Use this URL to cite or link to this record in EThOS: http://ethos.bl.uk/OrderDetails.do?uin=uk.bl.ethos.550021
Title: Mechanisms of shallow rainfall-induced landslides in residual soils in humid tropical environments
Author: Ying Ng, Kit
Awarding Body: Durham University
Current Institution: Durham University
Date of Award: 2007
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Abstract:
Landslide mechanisms and processes, particularly within the basal deformation region during failure, are poorly understood in the current knowledge. The aim of this research is to understand the initiation processes of shallow rainfall-triggered landslides under humid, tropical conditions. The major objectives are (1) to investigate the actual processes of rainfall-triggered landslides; and (2) to examine the relationship between the rates of pore water pressure increase and the rates of soil movement. Field sampling has been undertaken at two landslide sites on weathered volcanic slopes on Lantau Island, Hong Kong (22 N, 114(^o)E). Reinflation tests have been conducted on the undisturbed soil samples using a triaxial stress path cell to replicate the field conditions during rainstorm events. Various rates of increasing pore water pressure have been designed with reference to the field monitoring data. Landslide initiation processes have been deduced by examining the relationship between the increasing pore water pressures and soil deformation. The results demonstrate that rainfall-induced landslide development on weathered slopes undergoes three stages with distinctive movement patterns towards failure. The key controlling mechanism appears to be plastic deformation. The varied velocities are dependent on the stress state (changes in the mean effective stress, under constant shear stress), the pore water pressure reinflation rate and soil permeability, stage 1 represents a perfectly plastic state below yield. Velocity remains low or at zero as the soil particles are strongly interlocked. The fluctuating to constant strain rates at stage 2 are primarily controlled by the reinflation rate and permeability after exceeding the yield state, with localised interparticle sliding. Rapid acceleration to failure occurs at stage 3, facilitated by the general remoulding process. The systematic movement patterns have also been observed in shallow rainfall- induced landslides in plastic soil materials. The steady-state behaviour could be a precursor for the acceleration to the final failure.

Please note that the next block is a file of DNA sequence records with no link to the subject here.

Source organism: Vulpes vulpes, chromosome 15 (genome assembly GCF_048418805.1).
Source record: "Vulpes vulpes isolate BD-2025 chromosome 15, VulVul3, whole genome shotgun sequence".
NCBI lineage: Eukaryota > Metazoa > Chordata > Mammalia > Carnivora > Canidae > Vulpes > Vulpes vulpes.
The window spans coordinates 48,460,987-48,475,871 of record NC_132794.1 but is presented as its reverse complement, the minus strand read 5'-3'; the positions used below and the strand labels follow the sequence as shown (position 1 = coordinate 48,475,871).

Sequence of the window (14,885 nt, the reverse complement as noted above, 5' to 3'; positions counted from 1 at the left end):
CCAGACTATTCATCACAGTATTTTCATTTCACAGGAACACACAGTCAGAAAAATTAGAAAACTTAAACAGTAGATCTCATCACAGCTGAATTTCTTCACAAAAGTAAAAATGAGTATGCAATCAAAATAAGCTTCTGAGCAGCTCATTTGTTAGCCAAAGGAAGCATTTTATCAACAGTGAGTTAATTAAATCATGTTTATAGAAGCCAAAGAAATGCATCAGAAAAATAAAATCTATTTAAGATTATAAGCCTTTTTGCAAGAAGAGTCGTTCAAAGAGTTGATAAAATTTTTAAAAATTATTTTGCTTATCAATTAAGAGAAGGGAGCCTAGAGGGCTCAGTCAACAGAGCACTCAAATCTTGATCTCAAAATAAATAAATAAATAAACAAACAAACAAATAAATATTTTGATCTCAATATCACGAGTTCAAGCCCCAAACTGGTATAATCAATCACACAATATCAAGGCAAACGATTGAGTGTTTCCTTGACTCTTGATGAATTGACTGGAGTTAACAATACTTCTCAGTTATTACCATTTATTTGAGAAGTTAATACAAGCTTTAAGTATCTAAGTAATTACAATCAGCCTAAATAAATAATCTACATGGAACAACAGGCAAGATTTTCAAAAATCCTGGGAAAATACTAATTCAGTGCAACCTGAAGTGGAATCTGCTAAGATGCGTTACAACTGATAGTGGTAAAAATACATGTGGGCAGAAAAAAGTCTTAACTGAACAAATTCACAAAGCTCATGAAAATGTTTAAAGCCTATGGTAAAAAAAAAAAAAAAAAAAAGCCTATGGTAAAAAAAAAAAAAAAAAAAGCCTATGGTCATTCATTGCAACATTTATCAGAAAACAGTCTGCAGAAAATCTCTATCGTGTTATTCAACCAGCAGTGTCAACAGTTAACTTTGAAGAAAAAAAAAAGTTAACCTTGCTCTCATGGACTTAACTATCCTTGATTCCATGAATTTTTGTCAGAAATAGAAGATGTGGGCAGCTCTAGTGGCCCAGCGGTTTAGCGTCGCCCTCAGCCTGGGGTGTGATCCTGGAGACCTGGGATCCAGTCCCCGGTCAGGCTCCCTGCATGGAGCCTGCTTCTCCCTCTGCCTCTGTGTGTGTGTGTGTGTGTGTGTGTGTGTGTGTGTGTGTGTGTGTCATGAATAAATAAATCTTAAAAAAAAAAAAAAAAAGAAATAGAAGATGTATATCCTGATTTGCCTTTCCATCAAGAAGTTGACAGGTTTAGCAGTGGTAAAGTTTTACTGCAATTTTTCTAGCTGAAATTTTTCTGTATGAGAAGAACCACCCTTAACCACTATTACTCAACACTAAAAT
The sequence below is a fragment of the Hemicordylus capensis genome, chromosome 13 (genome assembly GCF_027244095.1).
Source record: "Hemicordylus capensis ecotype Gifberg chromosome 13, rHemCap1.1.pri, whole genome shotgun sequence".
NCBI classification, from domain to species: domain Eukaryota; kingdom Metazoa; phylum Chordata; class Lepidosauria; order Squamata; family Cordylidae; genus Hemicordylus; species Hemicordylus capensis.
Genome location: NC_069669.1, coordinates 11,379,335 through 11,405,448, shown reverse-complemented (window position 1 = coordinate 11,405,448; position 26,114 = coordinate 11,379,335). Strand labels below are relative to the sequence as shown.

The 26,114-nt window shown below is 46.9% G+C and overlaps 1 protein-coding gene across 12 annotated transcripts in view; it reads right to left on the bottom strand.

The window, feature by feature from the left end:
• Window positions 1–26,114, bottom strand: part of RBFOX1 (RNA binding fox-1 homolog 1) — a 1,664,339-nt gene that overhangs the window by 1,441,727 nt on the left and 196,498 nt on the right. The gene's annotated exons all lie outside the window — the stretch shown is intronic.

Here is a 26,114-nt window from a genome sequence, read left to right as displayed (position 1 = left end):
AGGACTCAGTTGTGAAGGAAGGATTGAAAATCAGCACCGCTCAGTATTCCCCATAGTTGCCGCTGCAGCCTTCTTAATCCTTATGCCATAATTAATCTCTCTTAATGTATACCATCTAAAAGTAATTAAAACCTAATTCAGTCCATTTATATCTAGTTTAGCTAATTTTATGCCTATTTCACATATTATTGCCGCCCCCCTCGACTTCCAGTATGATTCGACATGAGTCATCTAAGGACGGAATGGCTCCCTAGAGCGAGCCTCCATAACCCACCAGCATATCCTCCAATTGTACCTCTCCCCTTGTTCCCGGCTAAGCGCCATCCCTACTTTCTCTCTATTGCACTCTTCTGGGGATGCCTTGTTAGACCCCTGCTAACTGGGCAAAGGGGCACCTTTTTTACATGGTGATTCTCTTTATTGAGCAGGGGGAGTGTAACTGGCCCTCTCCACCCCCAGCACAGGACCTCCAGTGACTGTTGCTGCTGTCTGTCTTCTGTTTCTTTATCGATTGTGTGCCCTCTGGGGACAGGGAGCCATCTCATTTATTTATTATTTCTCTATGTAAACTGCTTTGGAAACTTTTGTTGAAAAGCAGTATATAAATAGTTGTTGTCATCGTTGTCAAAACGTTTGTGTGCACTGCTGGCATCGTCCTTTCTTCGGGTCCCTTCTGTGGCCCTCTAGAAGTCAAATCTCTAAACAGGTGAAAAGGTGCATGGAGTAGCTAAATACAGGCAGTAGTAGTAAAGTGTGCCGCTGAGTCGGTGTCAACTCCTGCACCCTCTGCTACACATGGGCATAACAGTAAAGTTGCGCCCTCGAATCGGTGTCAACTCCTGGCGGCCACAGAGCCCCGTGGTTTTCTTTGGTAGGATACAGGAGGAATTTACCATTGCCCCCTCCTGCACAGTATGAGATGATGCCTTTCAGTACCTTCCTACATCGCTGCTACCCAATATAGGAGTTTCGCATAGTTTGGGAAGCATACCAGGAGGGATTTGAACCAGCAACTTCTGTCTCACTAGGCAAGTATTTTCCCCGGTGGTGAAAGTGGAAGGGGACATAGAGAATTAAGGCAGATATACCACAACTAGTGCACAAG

Supervisor: Not available Sponsor: Not available
Qualification Name: Thesis (Ph.D.) Qualification Level: Doctoral
EThOS ID: uk.bl.ethos.550021  DOI: Not available
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